Glendalough Walk
Glendalough Walk

5 of the Best Day Trips from Dublin

Are you curious about exploring other parts of Ireland outside of Dublin?

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Did you know that you can take day trips from Dublin that won’t cost you a fortune?

What’s even better, you get to explore a whole other side of Ireland that is equally as intriguing as its capital city.

While you can certainly explore day trips from Dublin on your own by car, for most first-time travelers to Ireland, taking an organized tour is a good way to see Ireland, plus all of the tours mentioned in this blog are fairly inexpensive.

You may not be interested in renting a car anyway. In fact, a rental car is nice but not a necessity.

Ireland’s public transportation system is another way to see Ireland, either by bus or train.

Here is what I recommend for day trips from Dublin.

 1. Dublin to Belfast

Years ago, when the “Troubles” were consuming Northern Ireland and badly affecting not only its economy but its ability to attract tourists, most people were just too afraid to venture across the border.

These days, it’s quite easy to travel from the Republic of Ireland to Belfast.

And it’s safe, too.

Many first-time tourists to Ireland ask about security and to be honest, you can literally drive across the border and cross by bus or train without encountering a checkpoint.

The trip from Dublin to Belfast will only take you two hours.

Just hop on the Enterprise train from Connolly station in Dublin, as documented by Mark Smith from The Man in Sixty-One.

The train is run by Iarnrod Eireann (Irish Rail) and the Northern Ireland transportation company, Translink.

A round-trip ticket for one adult is approximately €31.98 (although you can pay slightly more if you book first-class tickets).

There’s a whole lot to see in today’s Belfast, but you’ll be reminded of its tragic past, too.

Take a black taxi cab tour of West Belfast and, depending on the driver’s religious affiliation, you might get a slightly different take on the Northern Ireland conflict.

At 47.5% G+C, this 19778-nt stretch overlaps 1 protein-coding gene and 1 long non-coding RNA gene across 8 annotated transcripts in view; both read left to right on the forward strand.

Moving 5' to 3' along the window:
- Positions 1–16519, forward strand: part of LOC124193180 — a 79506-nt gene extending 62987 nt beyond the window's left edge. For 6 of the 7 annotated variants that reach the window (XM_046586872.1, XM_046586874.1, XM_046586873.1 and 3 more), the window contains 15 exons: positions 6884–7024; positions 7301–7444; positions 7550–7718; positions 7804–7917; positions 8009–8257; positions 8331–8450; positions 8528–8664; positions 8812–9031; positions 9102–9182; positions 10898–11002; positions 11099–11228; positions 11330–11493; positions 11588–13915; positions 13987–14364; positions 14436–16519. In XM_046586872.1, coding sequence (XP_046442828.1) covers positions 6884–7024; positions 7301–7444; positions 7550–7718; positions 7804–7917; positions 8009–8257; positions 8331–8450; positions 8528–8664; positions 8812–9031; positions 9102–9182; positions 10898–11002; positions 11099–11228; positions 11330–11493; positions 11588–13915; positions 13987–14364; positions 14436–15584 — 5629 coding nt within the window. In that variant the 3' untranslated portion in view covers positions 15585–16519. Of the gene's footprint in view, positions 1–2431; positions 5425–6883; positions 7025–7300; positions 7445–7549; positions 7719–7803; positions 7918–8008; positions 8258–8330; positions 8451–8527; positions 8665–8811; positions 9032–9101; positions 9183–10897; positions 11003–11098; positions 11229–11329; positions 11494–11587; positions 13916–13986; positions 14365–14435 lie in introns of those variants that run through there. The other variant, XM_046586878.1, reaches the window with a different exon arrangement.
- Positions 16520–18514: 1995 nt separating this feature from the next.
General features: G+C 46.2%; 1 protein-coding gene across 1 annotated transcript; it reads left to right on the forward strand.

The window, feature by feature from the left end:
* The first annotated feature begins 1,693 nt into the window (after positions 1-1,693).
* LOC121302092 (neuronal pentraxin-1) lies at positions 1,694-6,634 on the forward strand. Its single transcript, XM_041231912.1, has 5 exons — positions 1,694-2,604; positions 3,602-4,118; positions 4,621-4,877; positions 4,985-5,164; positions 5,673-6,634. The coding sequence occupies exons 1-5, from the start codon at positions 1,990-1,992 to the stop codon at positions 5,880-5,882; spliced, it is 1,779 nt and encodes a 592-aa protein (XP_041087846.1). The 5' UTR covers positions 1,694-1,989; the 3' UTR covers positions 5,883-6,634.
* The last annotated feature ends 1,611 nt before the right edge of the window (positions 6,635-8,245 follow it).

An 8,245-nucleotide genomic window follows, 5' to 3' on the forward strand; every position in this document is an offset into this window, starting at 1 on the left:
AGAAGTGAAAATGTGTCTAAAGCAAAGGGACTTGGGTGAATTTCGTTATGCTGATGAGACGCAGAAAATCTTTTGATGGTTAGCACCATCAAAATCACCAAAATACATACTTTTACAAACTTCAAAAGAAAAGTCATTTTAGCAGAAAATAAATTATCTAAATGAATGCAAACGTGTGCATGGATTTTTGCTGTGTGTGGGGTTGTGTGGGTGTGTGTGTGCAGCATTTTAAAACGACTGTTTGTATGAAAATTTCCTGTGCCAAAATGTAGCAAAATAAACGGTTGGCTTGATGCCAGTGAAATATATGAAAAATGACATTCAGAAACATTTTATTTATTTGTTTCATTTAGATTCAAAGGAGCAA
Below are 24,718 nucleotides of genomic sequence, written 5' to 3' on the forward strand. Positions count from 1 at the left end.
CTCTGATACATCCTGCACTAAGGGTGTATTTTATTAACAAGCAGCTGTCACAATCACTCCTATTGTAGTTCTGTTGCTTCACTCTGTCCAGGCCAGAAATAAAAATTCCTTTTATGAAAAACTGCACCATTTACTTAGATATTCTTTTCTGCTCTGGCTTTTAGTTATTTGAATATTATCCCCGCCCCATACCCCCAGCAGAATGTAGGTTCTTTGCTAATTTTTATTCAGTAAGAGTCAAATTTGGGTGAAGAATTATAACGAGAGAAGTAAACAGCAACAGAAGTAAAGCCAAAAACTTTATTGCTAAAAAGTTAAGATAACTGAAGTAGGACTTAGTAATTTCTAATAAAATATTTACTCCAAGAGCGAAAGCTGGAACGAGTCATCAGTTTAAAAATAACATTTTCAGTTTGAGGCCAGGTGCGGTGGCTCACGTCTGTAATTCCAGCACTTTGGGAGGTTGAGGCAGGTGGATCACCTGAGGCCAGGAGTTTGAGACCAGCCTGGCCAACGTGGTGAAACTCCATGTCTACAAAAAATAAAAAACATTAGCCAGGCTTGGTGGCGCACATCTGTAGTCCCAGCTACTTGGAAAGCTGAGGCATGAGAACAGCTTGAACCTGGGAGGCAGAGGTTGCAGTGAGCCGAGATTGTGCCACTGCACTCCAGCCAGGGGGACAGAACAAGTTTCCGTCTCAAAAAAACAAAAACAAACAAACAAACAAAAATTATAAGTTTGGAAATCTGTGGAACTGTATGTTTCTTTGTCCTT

One of the many murals in West Belfast. Photo: Colette Connolly.

No matter their background, all of them are hugely helpful in explaining the 30-year conflict in Northern Ireland and giving visitors an inside look into life in West Belfast, including the Protestant neighborhood of Shankill and the Catholic section, the Falls Road.

There are many tourist attractions to enjoy in Belfast.

a large building by the water Belfast and the Titanic
Early morning at the Titanic Quarter in Belfast. Photo: Greg Clarke,

The Hop On Hop Off Belfast 1-day tour will take you to all of the city’s major attractions, including the Titanic Quarter, the Stormont Parliament buildings, St. George’s Market, the Ulster Museum, the Crumlin Road Jail, and much more.

Tickets cost between £7 and £29 per person.

Here are some of what you can expect to see in this charming city.

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The wildly popular Titanic Belfast is a museum that is devoted entirely to the ill-fated luxury liner. Give yourself a few hours to go through this extensive attraction.

Other popular attractions in Belfast include City Hall, a classical Renaissance-style building that was built in 1906.

Take the free, 45-minute guided tour of City Hall and learn about the sumptuous marble and stained-glass windows of the entrance hall and rotunda, along with other fine features of the building.
Belfast City Hall. Photo: Tony Pleavin for Tourism Ireland.

Be sure to visit the Titanic Memorial Garden and other monuments on the grounds of City Hall.

While it’s not on the Hop On Hop Off bus tour of sites to see, the Grand Opera House is well worth a visit on your day trip from Dublin.

This is one of the city’s finest Victorian buildings, which opened in 1895.

It was completely refurbished in the 1970s, having sustained severe damage during Northern Ireland's conflict.
The elaborate dome in the Belfast City Hall. Photo: Robert Montgomery,

Be enthralled with its exquisite wood and plasterwork, as well as the carved elephant heads that frame the private boxes in the theater.

Tours start at 10:30 a.m. in the theater foyer.

Tickets cost £12 for adults, £9.50 for seniors and children under 16, and £7 for the unemployed. Complimentary tickets are provided for those with disabilities.